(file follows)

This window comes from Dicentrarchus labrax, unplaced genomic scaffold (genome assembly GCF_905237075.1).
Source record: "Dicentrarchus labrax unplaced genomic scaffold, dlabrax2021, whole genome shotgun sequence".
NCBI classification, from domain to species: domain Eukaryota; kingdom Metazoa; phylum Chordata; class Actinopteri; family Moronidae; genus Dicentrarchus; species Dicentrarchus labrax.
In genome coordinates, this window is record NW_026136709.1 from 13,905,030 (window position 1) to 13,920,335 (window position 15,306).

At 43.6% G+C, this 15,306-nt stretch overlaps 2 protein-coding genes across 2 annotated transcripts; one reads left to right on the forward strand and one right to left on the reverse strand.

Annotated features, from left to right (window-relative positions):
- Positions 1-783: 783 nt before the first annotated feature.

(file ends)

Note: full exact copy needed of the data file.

This window comes from Dicentrarchus labrax, unplaced genomic scaffold (genome assembly GCF_905237075.1).
Source record: "Dicentrarchus labrax unplaced genomic scaffold, dlabrax2021, whole genome shotgun sequence".
NCBI classification, from domain to species: domain Eukaryota; kingdom Metazoa; phylum Chordata; class Actinopteri; family Moronidae; genus Dicentrarchus; species Dicentrarchus labrax.
In genome coordinates, this window is record NW_026136709.1 from 13,905,030 (window position 1) to 13,920,335 (window position 15,306).

At 43.6% G+C, this 15,306-nt stretch overlaps 2 protein-coding genes across 2 annotated transcripts; one reads left to right on the forward strand and one right to left on the reverse strand.

Annotated features, from left to right (window-relative positions):
- Positions 1-783: 783 nt before the first annotated feature.